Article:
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To the Editor: Nancy C. Andreasen, M.D., Ph.D., et al. (1) made a case for establishing "remission" criteria for schizophrenia, noting that this would provide a more homogeneous means of comparing outcome data. "Remission" was defined by the authors as a low level of symptoms that "do not influence an individual’s behavior" (p. 441).
The criteria represent increased precision over such nonspecific descriptors as symptom improvement or stabilization, which could prove valuable as we seek to better understand schizophrenia, its course, and the use of various interventions. We laud this initiative and thank Dr. Andreasen et al. for their effort, although we disagree on what these criteria should be called. We are wary of reifying a decrease in a subset of symptoms without any reference or measure of real improvement in functional outcome or quality of life with the rather bold imprimatur of "remission."
The authors duly noted this limitation in their text because the criteria are confined to three dimensions of psychopathology (positive symptoms, negative symptoms, and disorganization) and did not address other domains (e.g., cognition, psychosocial symptoms) that are critical to functional recovery. They further added that "symptom quiescence" does not necessarily equate with functional improvement. The problem is that the majority of the specialists and lay users of this term from here on will not have the nuanced sophistication of its authors. This is more than semantic quibbling because nomenclature is not just a matter for psychiatric researchers anymore. It has implications for patients, families, direct-to-consumer advertising, insurance companies, governments, and societies at large.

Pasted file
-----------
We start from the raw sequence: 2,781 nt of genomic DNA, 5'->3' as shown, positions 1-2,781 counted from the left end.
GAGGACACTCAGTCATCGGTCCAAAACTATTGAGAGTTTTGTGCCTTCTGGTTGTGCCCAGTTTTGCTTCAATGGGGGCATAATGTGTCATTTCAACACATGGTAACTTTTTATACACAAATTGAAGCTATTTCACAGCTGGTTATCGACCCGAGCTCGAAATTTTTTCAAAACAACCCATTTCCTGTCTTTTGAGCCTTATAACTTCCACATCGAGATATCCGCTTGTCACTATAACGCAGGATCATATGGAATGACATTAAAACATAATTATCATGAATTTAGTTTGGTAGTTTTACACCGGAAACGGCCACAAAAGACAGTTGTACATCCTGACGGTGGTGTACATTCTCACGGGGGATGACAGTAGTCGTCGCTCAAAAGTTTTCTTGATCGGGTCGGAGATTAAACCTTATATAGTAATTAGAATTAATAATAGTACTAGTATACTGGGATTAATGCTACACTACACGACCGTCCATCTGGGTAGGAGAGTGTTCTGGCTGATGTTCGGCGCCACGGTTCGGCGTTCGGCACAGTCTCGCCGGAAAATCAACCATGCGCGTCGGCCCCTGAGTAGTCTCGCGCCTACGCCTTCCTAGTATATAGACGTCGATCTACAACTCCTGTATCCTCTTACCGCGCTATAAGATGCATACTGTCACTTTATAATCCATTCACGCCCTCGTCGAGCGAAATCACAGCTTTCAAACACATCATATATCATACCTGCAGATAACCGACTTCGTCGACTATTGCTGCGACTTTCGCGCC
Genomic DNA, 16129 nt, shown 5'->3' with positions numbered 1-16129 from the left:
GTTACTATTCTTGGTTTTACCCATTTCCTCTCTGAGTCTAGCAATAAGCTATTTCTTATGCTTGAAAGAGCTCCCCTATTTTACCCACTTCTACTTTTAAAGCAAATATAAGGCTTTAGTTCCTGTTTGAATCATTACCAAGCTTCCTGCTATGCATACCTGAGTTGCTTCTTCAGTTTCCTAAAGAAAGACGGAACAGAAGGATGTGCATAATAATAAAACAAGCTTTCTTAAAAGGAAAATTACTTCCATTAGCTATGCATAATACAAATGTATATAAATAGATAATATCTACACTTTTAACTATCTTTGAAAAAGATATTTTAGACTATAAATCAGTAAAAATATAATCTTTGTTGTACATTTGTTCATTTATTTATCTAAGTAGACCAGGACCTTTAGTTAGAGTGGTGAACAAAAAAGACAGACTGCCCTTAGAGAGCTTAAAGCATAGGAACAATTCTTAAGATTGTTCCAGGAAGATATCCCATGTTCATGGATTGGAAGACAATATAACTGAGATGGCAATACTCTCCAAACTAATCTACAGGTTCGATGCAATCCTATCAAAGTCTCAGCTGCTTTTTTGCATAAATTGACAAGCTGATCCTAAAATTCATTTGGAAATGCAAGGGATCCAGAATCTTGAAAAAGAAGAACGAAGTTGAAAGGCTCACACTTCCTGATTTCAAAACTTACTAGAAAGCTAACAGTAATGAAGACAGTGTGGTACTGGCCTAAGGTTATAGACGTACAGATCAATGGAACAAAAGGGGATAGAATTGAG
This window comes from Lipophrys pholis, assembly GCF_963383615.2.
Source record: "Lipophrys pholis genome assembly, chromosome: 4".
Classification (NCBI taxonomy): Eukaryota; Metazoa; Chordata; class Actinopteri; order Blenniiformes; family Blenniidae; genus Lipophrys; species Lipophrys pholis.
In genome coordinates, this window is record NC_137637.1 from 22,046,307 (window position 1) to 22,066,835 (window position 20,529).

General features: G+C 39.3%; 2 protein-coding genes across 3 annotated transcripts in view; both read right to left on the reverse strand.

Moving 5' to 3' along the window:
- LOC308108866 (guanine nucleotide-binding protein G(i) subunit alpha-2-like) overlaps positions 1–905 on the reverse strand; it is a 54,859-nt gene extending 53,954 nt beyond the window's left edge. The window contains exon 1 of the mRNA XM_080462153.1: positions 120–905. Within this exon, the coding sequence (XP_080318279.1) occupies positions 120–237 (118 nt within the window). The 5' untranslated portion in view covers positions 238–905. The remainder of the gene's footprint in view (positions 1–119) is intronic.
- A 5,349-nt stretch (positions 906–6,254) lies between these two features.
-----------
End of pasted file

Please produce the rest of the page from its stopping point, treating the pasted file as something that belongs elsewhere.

For the average person, remission implies that all explicit signs of the disease are gone and that the individual is now freed from illness to resume his or her natural trajectory in life. However, the patient with schizophrenia who, according to these criteria, would be in "remission" is likely to remain cognitively impaired, socially isolated, unemployed, and marginalized. Because all of these impairments are a direct consequence of the disease and its correlates, it would be unfair to say the illness is in remission. Indeed, both the individual and the family might be puzzled as well as frustrated in their daily struggle with the impact of the illness to hear that the medical profession has declared the same patient to be in remission. Remission could also be misinterpreted by insurance companies and payers working on the premise that symptomatic and functional improvement go hand in hand.
We have been presented with clear criteria that define remission in certain important symptom domains; perhaps a label of "symptomatic remission" or some analog thereof may be more appropriate. Labels are powerful symbols; all we ask for is some deliberation on this point before the field adopts them.
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